Everyone involved in the live action remake of the Japanese anime classic Ghost in the Shell dove head first into a no-win situation. On one hand, the original by Mamoru Oshii has influenced a generation of action filmmakers, so it likely would feel derivative of the movies inspired by the original. On the other hand, casting one of the world’s biggest movie stars in Scarlett Johansson in the lead role sparked an outcry of controversy with accusations of whitewashing the Japanese origins of the story. Despite all of the outrage and indifference that surrounded Rupert Sanders’ live action version of Ghost in the Shell, nobody actually knew what to expect until the finished film was shown. It is, in the slightest of terms possible, a mixed bag of a movie, featuring lavishly colorful visuals and a number of misguided decisions that only amplify the controversy that surrounded its casting.
In many regards, this live action remake is faithful to a fault with the source material. At times it’s as if Sanders is simply replicating the most iconic moments from the original, but that also translates into the film’s plotting which can range from dull to bewildering.
In the future, the line between man and machine has been blurred by technological advancements that modify the human body. These advances are handled by Hanka Robotics, a company run by their CEO Cutter (Peter Ferdinando) and research headed by Dr. Ouelet (Juliette Binoche). Hanka has just revived Major (Johansson) in the first ever procedure to put a human brain into a cybernetic body – the brain and consciousness of Major being known is the ghost and her new body being the shell. Though they say they’ve preserved her consciousness and memories, Major has trouble recalling her life prior to being placed in her shell. This technological breakthrough isn’t going to be used for the betterment of humanity. As Cutter tells Dr. Ouelet, “She’s not a machine. She’s a weapon.”
A year later and Major is part of a special task force headed by Aramaki (“Beat” Takeshi Kitano), who answers personally to the Prime Minister. With her partner Batou (Pilou Asbæk), Major is tasked with investigating a string of people who have been cerebrally hacked by Kuze (Michael Carmen Pitt), a mysterious being living underground. Their investigation isn’t just dangerous, it’s something that could reach up into the corridors of power of Hanka Robotics as well as unlocking the mystery of Major’s obscured past.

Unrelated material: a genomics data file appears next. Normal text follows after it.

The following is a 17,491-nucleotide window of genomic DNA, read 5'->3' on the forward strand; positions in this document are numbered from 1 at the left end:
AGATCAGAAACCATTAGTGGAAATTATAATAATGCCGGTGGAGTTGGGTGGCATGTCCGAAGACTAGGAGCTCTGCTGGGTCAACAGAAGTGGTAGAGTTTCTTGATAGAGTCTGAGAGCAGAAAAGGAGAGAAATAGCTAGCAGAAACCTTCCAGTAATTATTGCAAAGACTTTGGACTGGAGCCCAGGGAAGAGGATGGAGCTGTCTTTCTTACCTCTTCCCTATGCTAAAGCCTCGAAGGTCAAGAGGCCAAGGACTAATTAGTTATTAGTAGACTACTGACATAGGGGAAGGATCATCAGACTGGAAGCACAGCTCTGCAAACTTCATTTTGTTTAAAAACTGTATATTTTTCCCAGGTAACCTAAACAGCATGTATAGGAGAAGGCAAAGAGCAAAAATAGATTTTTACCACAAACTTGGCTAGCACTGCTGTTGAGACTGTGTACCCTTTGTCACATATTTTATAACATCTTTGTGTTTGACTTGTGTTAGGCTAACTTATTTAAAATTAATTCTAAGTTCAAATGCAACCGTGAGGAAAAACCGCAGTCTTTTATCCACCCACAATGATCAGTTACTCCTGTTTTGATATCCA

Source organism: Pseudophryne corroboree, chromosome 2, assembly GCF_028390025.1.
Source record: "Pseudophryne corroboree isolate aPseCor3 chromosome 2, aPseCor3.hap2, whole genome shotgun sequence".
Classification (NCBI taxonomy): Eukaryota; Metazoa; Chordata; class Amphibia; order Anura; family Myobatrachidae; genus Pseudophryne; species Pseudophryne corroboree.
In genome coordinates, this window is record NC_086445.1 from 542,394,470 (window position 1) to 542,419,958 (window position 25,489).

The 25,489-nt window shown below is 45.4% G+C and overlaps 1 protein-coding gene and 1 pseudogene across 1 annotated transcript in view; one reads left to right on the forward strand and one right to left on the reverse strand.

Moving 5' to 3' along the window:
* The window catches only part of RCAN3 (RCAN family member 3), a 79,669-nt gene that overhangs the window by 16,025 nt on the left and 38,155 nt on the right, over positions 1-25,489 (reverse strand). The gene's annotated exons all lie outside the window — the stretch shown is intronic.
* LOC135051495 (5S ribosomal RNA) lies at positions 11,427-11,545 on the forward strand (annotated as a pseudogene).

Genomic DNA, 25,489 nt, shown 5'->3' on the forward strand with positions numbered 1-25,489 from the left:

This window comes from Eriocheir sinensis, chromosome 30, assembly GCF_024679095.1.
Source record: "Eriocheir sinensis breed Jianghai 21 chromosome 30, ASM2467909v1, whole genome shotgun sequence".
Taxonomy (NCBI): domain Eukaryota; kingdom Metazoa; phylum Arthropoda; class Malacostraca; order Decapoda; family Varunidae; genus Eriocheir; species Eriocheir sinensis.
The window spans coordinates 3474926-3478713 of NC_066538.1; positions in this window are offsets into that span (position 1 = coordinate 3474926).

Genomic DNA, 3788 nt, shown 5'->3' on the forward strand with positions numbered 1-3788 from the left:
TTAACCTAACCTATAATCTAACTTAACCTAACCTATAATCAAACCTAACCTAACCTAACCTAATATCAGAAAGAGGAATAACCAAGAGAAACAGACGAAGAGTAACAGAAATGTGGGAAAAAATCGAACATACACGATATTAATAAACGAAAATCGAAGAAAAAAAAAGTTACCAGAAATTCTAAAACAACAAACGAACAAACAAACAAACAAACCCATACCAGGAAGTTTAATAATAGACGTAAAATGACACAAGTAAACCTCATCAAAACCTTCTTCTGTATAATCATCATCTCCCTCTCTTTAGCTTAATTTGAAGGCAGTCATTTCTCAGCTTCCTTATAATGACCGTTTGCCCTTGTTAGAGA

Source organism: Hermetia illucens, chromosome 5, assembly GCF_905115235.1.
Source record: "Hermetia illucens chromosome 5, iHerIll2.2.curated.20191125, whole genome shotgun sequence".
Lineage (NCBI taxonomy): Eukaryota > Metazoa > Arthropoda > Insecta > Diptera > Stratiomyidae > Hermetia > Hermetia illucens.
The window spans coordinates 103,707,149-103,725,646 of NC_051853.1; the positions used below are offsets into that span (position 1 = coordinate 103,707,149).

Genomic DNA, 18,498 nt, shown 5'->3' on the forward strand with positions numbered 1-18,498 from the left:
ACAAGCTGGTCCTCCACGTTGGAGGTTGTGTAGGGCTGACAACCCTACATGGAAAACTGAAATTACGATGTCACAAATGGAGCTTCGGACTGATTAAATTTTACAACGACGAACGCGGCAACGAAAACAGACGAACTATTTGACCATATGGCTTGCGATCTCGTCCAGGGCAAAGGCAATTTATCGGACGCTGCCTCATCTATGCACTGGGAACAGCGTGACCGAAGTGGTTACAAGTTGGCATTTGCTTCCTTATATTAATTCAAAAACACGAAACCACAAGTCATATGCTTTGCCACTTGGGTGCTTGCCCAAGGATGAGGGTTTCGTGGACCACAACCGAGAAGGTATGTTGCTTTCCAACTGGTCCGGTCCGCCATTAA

Ghost in the Shell does look magnificent for the most part. Rupert Sanders and cinematographer Jess Hall create a visually lush world that is colorful and often striking. The production design is equally magnificent, with sets both physical and digital that look unique and textured. Though sparse, the action sequences are clear and easy to follow. However, there’s one ghastly fight sequence that is overwhelming with its strobe light qualities that it should come with a warning for anyone with epilepsy. The best sequence in Ghost in the Shell has Major going into the mainframe of a hacked robot. The damaged memory leaves the figures surrounding Major as slowly fading away as she explores the scene.
The visual splendor of Ghost in the Shell can only carry the film so far as the screenplay adaptation of Masamune Shirow’s classic manga by Jamie Moss, William Wheeler, and Ehren Kruger can’t get the story to move with any momentum. It leans so heavily on the central mystery that it never really becomes clear who is after who and what they’re all after. Mainly, the film tries to retain most of the story beats of the original but that also means it retains some of the more confusing aspects of its plotting.
All of which brings us to the most unfortunate aspect of Ghost in the Shell – its blatant whitewashing. The film constantly reminds the audience of this issue through some baffling decisions. Scarlett Johansson and Danish co-star Pilou Asbæk wander the streets of the city that is designed like a Japanese metropolis, surrounded by Asian extras in traditional Japanese garb with Japanese text scrawled on the walls. Even more distracting is the fact that Takeshi Kitano delivers all of his lines in Japanese while Johansson replies to him in English. The aforementioned issues pale in comparison to the fact that Johansson’s Major is revealed to have been a Japanese girl named Motoko before being killed and reborn as a cybernetic being. Major tracks down her mother (Kaori Momoi) who weeps over her deceased daughter. The film ends with the mother hugging the cybernetic daughter with the visage of Johansson, as if this moment is supposed to symbolize a forgiveness for the casting choices made. I truly wish I didn’t have to dwell on this aspect of the film but there’s nothing within the movie to assuage these concerns and it constantly brings attention to this self-inflected wound over and over again in the worst ways possible.
Scarlett Johansson is more than capable of leading an action film but the stiffness of her performance in Ghost in the Shell mirrors the stiffness of the film as a whole. As much as the camera loves to linger on Johansson in the skin-tight body suit she spends most of the film in, there’s nothing underneath the surface in this hollowed mechanized remake. Ghost in the Shell has such a vibrant look to it that it’d be easy to forgive its plotting and acting issues if not for the fumbling way it handles its issues of racial and cultural appropriation. The original Ghost in the Shell changed action filmmaking and inspired countless artists. This remake is almost good but not quite there. It’s just firing blanks where it matters most.